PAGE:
The court noted Wife reported $6, 979 in post-separation monthly expenses on her financial declaration.[2] Excluding postage, parking, vacations, and individual retirement account (IRA) contributions, the court found Wife had approximately $5, 500 in post-separation monthly expenses. After imputing an income of $1, 500 per month to Wife, the court ordered Husband to pay $5, 000 per month to Wife in permanent, periodic alimony.

         With regard to Wife's contempt petition, the family court found Husband in willful contempt of its temporary order for making unauthorized withdrawals from the Morgan Stanley account. The court required Husband to reimburse $30, 591.29 to Wife-45% of the $72, 480.65 that Husband withdrew from the account since the temporary order, with a $4, 500 credit for rental proceeds from the Charleston home he deposited into the account. The court also required Husband to pay $3, 310 in compensatory attorney's fees to Wife relating to the contempt action.

         Finally, the court awarded $15, 000 in attorney's fees and costs related to the divorce action to Wife. Husband and Wife each filed a motion to alter or amend judgment, and the family court denied the motions on August 13, 2014. This cross-appeal followed.

         STANDARD OF REVIEW

         In appeals from the family court, the appellate court reviews factual and legal findings de novo. Simmons v. Simmons, 392 S.C. 412, 414, 709 S.E.2d 666, 667 (2011). Although we have the authority to make our own findings of fact, "we recognize the superior position of the family court judge in making credibility determinations." Lewis v. Lewis, 392 S.C. 381, 392, 709 S.E.2d 650, 655 (2011). Therefore, the appellant bears the burden of convincing this court that the family court committed error or the preponderance of evidence is against the court's findings. Id.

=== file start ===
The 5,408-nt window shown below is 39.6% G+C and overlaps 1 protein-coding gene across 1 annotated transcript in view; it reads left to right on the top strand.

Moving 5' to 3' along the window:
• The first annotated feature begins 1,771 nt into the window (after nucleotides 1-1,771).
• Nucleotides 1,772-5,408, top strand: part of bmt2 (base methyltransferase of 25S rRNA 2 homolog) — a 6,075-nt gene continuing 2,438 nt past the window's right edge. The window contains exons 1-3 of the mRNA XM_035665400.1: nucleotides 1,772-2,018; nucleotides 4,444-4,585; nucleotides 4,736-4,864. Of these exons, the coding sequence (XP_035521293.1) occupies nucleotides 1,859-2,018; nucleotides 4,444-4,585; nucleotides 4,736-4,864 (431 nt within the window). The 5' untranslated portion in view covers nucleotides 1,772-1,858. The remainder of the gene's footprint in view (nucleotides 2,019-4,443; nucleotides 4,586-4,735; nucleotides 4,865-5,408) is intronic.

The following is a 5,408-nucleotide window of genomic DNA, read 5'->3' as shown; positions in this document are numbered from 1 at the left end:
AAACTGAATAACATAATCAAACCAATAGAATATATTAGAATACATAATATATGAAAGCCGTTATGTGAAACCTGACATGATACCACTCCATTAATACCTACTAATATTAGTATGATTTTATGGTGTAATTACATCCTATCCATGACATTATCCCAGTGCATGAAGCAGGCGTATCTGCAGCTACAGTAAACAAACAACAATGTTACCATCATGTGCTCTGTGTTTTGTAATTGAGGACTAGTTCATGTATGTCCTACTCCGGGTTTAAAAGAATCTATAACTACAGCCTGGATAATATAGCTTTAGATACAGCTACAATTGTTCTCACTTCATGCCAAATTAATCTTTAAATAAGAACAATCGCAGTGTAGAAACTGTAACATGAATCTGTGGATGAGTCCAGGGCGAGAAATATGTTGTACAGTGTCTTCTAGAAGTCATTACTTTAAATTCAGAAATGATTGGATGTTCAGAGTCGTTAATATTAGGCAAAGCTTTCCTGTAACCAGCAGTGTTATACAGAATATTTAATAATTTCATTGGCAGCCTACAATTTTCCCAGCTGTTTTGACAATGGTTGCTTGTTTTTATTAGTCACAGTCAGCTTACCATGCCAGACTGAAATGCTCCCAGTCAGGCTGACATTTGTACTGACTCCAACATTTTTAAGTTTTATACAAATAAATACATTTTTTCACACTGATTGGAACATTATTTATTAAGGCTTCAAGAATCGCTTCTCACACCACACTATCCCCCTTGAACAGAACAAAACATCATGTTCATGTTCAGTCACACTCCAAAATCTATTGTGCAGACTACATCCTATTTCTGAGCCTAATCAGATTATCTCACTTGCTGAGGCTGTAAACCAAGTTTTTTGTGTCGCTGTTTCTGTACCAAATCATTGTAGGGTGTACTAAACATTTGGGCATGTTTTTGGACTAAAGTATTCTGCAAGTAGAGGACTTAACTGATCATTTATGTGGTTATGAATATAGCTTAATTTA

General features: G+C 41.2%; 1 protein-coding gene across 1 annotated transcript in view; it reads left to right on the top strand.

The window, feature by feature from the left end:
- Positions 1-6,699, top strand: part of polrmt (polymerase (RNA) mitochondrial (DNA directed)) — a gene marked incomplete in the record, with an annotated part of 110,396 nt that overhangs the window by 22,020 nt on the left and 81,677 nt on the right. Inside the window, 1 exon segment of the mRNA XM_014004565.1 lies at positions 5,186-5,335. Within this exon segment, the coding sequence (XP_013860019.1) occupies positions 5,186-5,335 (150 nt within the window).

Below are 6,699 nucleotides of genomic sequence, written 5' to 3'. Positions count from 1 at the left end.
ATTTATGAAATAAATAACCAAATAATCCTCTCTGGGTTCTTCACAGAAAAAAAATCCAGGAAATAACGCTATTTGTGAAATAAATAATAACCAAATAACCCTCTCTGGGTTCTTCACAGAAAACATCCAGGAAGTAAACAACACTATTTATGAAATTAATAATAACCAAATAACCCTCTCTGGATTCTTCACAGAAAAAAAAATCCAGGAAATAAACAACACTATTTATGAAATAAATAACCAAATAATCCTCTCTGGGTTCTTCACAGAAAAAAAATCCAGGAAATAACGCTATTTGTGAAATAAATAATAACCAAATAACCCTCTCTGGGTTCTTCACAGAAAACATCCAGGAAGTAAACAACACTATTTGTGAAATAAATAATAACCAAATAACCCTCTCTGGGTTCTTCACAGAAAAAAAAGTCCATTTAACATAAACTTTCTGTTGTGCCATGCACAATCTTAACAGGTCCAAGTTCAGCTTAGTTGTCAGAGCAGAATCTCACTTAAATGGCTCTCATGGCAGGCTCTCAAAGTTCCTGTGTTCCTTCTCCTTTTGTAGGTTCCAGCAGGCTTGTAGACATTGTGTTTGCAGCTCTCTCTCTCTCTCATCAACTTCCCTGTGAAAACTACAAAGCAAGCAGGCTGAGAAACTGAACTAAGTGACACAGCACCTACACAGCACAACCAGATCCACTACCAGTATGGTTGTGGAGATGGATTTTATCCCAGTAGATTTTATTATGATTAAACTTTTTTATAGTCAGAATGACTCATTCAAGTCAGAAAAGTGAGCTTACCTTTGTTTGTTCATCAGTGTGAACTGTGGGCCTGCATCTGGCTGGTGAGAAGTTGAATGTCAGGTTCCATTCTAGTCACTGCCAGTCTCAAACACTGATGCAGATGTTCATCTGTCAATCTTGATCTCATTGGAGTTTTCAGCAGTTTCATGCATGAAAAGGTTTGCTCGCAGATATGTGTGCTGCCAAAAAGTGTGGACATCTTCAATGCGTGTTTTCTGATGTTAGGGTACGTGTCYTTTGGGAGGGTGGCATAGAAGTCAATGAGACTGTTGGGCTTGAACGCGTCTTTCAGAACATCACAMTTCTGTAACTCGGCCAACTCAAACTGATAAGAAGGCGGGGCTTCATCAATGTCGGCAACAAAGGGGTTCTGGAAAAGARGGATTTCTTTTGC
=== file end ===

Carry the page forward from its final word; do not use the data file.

LAW/ANALYSIS

         I. Husband's Appeal

         On appeal, Husband argues the family court erred in (1) awarding alimony to Wife, (2) apportioning nonmarital property, (3) miscalculating the amount of rental proceeds he deposited in the Morgan Stanley account during the pendency of litigation, (4) holding him in contempt, and (5) awarding Wife attorney's fees. We address each argument in turn.

         A. Alimony

         Husband first argues the family court erred in awarding permanent, periodic alimony to Wife. We disagree.

         "Permanent, periodic alimony is a substitute for support which is normally incidental to the marital relationship." Butler v. Butler, 385 S.C. 328, 336, 684 S.E.2d 191, 195 (Ct. App. 2009). "Alimony should ordinarily place the supported spouse, as nearly as is practical, in the same position he or she enjoyed during the marriage." Hinson v. Hinson, 341 S.C. 574, 577, 535 S.E.2d 143, 144 (Ct. App. 2000) (per curiam). The family court has a duty to formulate an alimony award that is fit, equitable, and just if the claim is well-founded. Allen v. Allen, 347 S.C. 177, 184, 554 S.E.2d 421, 424 (Ct. App. 2001).

         In making an alimony award, the family court must consider the following statutory factors: (1) the duration of the marriage, (2) physical and emotional health of the parties, (3) educational background of the parties, (4) employment history and earning potential of the parties, (5) standard of living established during the marriage, (6) current and reasonably anticipated earnings of the parties, (7) current and reasonably anticipated expenses of the parties, (8) marital and nonmarital properties of the parties, (9) custody of children, (10) marital misconduct or fault, (11) tax consequences, (12) prior support obligations, and (13) any other factors the court considers relevant. S.C. Code Ann. § 20-3-130(C) (2014).

         Husband raises several points as to why Wife should not be entitled to permanent alimony of $5, 000 per month and why she should return any payments made under the temporary order. First, Husband maintains that Wife's gross monthly income is actually $8, 210 because, in addition to her imputed income of $1, 500 per month, Wife will receive $6, 710 per month in investment income based upon the Morgan Stanley account's historical return rate of 6.71%. Second, Husband claims the family court miscalculated Wife's monthly expenses at $5, 500, which he contends are actually $4, 532 if Wife pays off the mortgage on the former marital home. Third, Husband states the parties both testified to living an extremely frugal lifestyle during the marriage and Wife will receive over $1.2 million in liquid marital assets to support herself.

         We find the family court did not err in awarding alimony to Wife. The family court analyzed the statutory factors extensively in determining its award. Among them, the court stated Husband and Wife were in a long-term marriage of about thirty years, and Husband's adultery contributed to its demise. The court found Wife supported the family in the early years of the marriage while Husband advanced his education and also looked to the vast disparity in the current financial resources of the parties. Contrary to Husband's position that they lived a frugal ...